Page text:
Public Domain Day 2022

  • Record

Public domain collections are collections that can be accessed online without any issues, which makes them ideal for starting to implement your open data policy. Every year, Public Domain Day offers organisations in the heritage sector a platform where they can share their achievements, challenges and visions for providing access to collections which are no longer protected by copyright. We organised a webinar around these issues on 10 February – together with the KBR (Royal Library of Belgium), Wikimedia Belgium, Ghent University Library and Collections of Ghent.

On 10 February 2022, we celebrated the seventh edition of Public Domain Day in Belgium with a well-stocked online programme and 68 attendants. We welcomed speakers from Creative Commons, the Royal Library of Belgium, MoMu Fashion Museum of Antwerp, KOERS Museum of Cycle Racing, Design Museum Ghent, the Collections of Ghent, and of course meemoo itself. Wikimedia Belgium also launched its Wikimedian in Residence project, which will help institutions to make their collections accessible on Wikimedia platforms.

What and why?

The public domain is the collection of all creative works that are not subject to exclusive intellectual property rights, such as copyrights and other related rights. A new group of works becomes available in the public domain on 1 January every year in Belgium, where copyright protection expires 70 years after the death of the creator.

Content in the public domain is therefore perfect for inclusion in your open data policy and making available for re-use. With Public Domain Day, we’re providing organisations in the heritage sector with a global platform to exchange good practices and publicise their public domain plans and achievements.

Public Domain Day 2022

Watch the recording of Public Domain Day 2022 here:

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Good practices for rights information - Creative Commons

Creative Commons is a non-profit organisation that aims to remove legal obstacles that can get in the way of sharing knowledge and creativity. With this goal in mind, they’ve developed licences which allow copyright holders to make their creations – and therefore content protected by copyright – more openly available and legally re-usable by other creatives. They also support the GLAM (galleries, libraries, archives and museums) sector in making their collections more accessible. The heritage sector makes extensive use of the Creative Commons tools, but not always in the correct way. CC BY licences, for example, are often used to ensure that the name of the institution or photographer who made the reproduction is stated, even though neither are the authors of the work. So it’s a bad practice.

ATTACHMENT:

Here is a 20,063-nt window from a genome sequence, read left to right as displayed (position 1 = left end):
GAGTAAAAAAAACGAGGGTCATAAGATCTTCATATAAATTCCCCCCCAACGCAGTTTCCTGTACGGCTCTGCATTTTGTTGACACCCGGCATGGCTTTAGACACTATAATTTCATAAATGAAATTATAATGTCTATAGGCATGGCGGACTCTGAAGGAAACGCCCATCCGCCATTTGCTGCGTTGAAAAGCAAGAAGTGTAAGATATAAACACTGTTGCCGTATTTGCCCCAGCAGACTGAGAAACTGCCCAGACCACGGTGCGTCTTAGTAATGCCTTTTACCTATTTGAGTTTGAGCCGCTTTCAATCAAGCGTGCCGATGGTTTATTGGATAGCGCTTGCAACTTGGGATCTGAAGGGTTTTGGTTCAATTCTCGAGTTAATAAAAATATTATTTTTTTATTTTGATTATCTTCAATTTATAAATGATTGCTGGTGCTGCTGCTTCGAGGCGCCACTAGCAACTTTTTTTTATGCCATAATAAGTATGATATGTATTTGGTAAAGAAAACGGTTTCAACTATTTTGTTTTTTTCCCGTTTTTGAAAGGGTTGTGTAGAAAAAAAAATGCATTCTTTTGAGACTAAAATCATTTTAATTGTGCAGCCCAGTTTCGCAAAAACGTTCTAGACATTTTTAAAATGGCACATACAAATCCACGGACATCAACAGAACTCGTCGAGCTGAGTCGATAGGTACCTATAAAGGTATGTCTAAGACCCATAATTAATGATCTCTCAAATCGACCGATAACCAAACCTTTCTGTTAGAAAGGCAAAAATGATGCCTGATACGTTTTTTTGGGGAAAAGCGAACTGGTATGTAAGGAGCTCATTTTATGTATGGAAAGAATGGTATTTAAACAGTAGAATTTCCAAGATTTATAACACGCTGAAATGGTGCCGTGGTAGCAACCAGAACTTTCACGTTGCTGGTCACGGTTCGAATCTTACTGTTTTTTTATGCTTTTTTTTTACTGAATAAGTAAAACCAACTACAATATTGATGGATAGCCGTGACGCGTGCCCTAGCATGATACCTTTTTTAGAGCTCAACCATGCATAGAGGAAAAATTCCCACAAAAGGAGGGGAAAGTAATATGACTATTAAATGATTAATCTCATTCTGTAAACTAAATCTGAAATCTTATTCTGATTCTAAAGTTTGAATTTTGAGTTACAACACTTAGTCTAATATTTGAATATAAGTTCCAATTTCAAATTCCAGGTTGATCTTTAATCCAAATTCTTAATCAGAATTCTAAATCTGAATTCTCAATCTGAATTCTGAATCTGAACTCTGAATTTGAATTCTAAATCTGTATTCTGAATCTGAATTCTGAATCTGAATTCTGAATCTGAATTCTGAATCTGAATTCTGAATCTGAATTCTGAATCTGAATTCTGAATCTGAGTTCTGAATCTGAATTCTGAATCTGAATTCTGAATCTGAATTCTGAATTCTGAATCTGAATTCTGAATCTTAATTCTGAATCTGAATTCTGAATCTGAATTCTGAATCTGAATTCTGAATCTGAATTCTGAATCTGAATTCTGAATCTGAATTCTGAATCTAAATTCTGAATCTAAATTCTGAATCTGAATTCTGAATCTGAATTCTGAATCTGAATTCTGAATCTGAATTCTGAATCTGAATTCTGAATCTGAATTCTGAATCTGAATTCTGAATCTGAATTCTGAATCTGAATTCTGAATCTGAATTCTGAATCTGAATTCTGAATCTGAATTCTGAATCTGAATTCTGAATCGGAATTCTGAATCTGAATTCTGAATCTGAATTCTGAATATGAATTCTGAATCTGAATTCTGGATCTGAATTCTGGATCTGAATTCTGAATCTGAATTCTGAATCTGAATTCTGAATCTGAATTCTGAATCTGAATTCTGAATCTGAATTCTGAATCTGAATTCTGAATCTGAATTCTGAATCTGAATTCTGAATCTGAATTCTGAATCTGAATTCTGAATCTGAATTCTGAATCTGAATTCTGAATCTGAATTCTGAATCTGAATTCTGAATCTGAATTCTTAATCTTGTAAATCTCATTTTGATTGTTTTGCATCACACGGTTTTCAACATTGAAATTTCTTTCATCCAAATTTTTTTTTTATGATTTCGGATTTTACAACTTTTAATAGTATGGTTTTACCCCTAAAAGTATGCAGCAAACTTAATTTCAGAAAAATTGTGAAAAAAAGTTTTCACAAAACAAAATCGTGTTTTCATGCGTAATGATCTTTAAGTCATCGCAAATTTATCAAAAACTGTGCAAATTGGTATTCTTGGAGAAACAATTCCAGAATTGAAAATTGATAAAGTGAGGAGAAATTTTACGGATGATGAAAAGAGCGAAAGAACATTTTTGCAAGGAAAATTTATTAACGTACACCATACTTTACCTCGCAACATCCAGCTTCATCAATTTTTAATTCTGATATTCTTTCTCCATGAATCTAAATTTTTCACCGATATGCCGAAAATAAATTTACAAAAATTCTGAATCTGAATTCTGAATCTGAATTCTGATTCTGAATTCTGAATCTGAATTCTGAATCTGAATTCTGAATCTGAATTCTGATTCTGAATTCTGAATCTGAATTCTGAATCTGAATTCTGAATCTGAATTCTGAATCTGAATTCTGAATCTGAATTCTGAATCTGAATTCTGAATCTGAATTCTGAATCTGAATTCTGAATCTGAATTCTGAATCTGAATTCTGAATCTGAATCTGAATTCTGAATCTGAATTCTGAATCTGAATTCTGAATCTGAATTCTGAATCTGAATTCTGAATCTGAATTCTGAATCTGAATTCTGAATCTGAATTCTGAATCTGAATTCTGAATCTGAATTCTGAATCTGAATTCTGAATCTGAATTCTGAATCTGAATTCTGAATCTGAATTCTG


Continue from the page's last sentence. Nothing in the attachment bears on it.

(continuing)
Camille Françoise from Creative Commons came to talk briefly about the good practices that her organisation is focusing on in 2022 – in particular the distinction between CC0 and the Public Domain Mark, which are often confused with each other even though they’re actually different. CC0 is a waiver that allows the work that you own the copyright for to be placed in the public domain. The Public Domain Mark, on the other hand, is neither a licence nor a waiver but a communication tool – it’s a label or tag to indicate that a work is in the public domain. One current poor practice is using CC0 even when the work is no longer protected by copyright. Despite the fact that it’s the institution’s intention to indicate that they want to make the object openly accessible, it constitutes an unjustified claim to rights. In this case, the good practice is to use the Public Domain Mark. Camille invited the Public Domain Day participants to complete a survey about this.

OpenGLAM showcase

Then followed the OpenGLAM showcase: an annual platform for the heritage sector to present their progress in making public domain collections openly available. It’s the ideal moment for them to share how they have made their public domain collections accessible and facilitated their re-use.

Meemoo colleague Sam Donvil kicked things off with an update on the uploading of images from the collection from the Museum of Fine Arts in Ghent (MSK). In autumn 2021, meemoo welcomed Sofie Van Bever as an Information Management graduate intern from Artevelde University of Applied Sciences to help us make progress in uploading collections – in line with meemoo’s KPI to make all public domain images available in the images database. The MSK were very positive about this initiative and Sofie took care of preparing the images. However, because the Wikimedia Commons image upload tool, Pattypan, wasn’t working until two days before Public Domain Day, the upload wasn’t completed until February 2022.

This update was also a good opportunity to highlight new features in Wikimedia’s tooling. In addition to the new Pattypan upload tool release, following the implementation of structured metadata – to improve searchability in the image database – the images database has now also had a query (or search) service since February 2022, which you can use to look up 80 million images on Wikimedia Commons using SPARQL queries. Try the query service here. You’ll find several examples by clicking on the ‘examples’ button.